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Cloud security issues are coming to a head
In the wake of the COVID-19 pandemic, it’s been well documented that organizations have moved applications into the cloud at an accelerated rate. As that transition has occurred, however, the number of cloud security issues being encountered has increased as well.
A report published by IBM Security highlights the extent of the challenge. An analysis of cloud security incidents finds 45 percent of issues could be traced to configuration errors as well as vulnerabilities within the applications.
Many of these issues go undetected because IT and cybersecurity professionals are simply not involved in the process. Developers frequently configure and deploy cloud applications on their own. When cybersecurity issues are discovered, they typically don’t get prioritized. Accurics, a provider of a platform for assessing the security of cloud computing environments, recently published a report that only 4 percent of security issues reported in cloud production environments ever get addressed.
Cybercriminals are exploiting those applications to distribute ransomware, construct botnets and run cryptominers that siphon off compute resources to generate digital currencies. The IBM study finds ransomware was deployed three times more than any other type of malware in public cloud environments.
Outside of deploying malware, the IBM report notes data theft was the most common threat activity observed in breached cloud environments over the past year. This involved everything from personally identifying information (PII) to client-related emails.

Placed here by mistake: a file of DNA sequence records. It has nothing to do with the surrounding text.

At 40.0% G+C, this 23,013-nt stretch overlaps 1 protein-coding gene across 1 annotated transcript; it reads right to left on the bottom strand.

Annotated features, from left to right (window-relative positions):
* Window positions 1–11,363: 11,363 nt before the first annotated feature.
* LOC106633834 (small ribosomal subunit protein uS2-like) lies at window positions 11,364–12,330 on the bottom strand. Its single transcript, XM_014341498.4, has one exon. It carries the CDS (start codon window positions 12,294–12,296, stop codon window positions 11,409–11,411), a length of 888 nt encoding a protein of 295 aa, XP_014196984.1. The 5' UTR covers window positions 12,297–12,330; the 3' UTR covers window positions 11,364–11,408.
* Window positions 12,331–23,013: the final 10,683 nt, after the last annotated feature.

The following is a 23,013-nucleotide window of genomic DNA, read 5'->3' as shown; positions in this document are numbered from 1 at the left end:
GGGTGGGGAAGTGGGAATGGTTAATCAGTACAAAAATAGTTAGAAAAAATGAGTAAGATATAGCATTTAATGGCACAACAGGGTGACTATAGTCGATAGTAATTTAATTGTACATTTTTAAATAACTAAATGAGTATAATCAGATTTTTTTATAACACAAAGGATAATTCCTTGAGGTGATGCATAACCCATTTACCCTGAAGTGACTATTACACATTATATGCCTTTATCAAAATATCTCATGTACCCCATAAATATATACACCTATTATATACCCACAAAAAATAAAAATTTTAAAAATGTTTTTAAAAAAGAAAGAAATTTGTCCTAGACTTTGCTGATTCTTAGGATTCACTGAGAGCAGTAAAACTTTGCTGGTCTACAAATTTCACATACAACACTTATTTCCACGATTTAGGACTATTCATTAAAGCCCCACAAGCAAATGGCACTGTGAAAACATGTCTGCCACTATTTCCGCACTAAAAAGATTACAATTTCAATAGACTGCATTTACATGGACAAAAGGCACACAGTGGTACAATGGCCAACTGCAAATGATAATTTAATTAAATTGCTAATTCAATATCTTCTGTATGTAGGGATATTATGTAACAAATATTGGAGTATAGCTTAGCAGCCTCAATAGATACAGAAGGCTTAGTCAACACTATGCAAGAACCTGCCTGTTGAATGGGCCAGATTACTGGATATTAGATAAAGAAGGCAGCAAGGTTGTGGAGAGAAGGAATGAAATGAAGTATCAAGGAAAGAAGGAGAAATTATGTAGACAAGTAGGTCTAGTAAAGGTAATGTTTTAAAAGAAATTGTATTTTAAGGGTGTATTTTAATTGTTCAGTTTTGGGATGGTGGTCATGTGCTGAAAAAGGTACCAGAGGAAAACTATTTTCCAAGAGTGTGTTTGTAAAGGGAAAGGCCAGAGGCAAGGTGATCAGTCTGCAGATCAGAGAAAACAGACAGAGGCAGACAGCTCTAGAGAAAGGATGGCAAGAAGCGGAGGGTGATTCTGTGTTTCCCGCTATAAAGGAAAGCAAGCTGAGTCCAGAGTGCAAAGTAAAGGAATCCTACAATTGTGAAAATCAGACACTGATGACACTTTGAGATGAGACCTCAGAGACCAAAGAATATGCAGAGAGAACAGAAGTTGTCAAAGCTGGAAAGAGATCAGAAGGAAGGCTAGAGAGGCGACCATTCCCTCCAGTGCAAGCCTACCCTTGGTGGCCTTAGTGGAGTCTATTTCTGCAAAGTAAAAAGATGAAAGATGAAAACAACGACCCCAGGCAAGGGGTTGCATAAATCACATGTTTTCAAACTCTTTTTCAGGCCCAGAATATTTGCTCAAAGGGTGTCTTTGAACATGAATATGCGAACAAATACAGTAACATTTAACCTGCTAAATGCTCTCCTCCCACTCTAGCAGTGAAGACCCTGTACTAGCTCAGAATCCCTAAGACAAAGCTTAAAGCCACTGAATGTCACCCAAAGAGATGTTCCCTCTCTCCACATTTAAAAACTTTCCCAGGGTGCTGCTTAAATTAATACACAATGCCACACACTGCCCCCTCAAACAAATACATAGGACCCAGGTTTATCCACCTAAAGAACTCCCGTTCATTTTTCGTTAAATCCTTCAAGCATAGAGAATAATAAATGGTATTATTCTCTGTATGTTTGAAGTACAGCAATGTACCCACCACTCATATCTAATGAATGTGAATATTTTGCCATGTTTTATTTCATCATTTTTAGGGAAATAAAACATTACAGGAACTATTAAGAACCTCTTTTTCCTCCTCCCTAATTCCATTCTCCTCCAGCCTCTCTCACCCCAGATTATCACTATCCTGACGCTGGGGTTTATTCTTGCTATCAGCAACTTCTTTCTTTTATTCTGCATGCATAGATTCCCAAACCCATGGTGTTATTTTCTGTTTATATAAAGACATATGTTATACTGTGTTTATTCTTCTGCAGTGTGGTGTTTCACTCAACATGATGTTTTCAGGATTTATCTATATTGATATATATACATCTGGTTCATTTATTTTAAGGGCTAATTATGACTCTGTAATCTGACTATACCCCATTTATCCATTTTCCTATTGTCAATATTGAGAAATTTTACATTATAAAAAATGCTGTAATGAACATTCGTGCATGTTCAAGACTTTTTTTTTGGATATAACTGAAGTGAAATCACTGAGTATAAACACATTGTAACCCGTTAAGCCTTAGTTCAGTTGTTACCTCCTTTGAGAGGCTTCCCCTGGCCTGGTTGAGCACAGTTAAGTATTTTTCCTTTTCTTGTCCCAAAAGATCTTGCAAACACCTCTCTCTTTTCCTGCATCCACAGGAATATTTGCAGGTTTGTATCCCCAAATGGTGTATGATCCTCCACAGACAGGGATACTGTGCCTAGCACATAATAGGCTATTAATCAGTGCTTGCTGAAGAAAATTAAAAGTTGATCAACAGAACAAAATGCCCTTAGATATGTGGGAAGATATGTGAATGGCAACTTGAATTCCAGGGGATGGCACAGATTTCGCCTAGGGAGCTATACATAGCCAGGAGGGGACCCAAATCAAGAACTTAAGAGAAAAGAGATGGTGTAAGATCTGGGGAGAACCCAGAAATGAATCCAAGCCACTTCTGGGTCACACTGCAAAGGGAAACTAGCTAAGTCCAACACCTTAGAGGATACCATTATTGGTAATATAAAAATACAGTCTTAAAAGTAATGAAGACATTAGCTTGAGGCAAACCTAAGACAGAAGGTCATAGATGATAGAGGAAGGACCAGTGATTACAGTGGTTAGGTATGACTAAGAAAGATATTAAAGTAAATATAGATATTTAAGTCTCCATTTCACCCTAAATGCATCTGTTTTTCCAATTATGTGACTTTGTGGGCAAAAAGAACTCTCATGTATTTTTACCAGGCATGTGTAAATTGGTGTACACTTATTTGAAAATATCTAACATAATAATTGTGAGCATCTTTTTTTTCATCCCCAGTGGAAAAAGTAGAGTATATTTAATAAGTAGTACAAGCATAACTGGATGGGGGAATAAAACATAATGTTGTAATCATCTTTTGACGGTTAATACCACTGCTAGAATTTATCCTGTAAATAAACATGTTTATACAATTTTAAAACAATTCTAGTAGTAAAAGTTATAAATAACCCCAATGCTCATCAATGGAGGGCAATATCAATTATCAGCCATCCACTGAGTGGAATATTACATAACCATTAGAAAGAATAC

With more applications deployed to the cloud than ever, cloud security issues are about to reach a tipping point. At the root of cloud security challenge is the shared security model on which cloud service providers rely. In theory, the cloud service provider is responsible for securing the infrastructure on which cloud applications depend. Developers, in collaboration with their IT and cybersecurity colleagues, are supposed to make sure the applications are secure.
In practice, many developers take advantage of automation tools to configure cloud computing environments with no input from anyone else. Not surprisingly, cloud computing environments wind up being misconfigured in ways that, for example, leave ports wide open. All a cybercriminal needs to do is then scan for any open ports to begin exfiltrating data or deposit malware that may not be activated for months.
The misconfiguration issue appears to be getting worse. Microsoft just revealed that Kubernetes clusters within the Azure service were hijacked to mine cryptocurrencies because a customer misconfigured an application. Many cloud applications are now being deployed using containers running on Kubernetes clusters. In theory these applications should be more secure because containers are frequently ripped and replaced. Malware might only exist on the cloud for a short period of time. In practice, many organizations have yet to implement container security technologies, so for all intents and purposes they are blind to what occurs within a containerized application environment.
Put it altogether, and it’s clear cloud security issues that have long been ignored are coming to a head. Savvy cybersecurity teams are, of course, doing everything they can to head off an impending crisis. The problem is that despite those efforts it may wind up being yet another case where too little cybersecurity is once again being applied too late.
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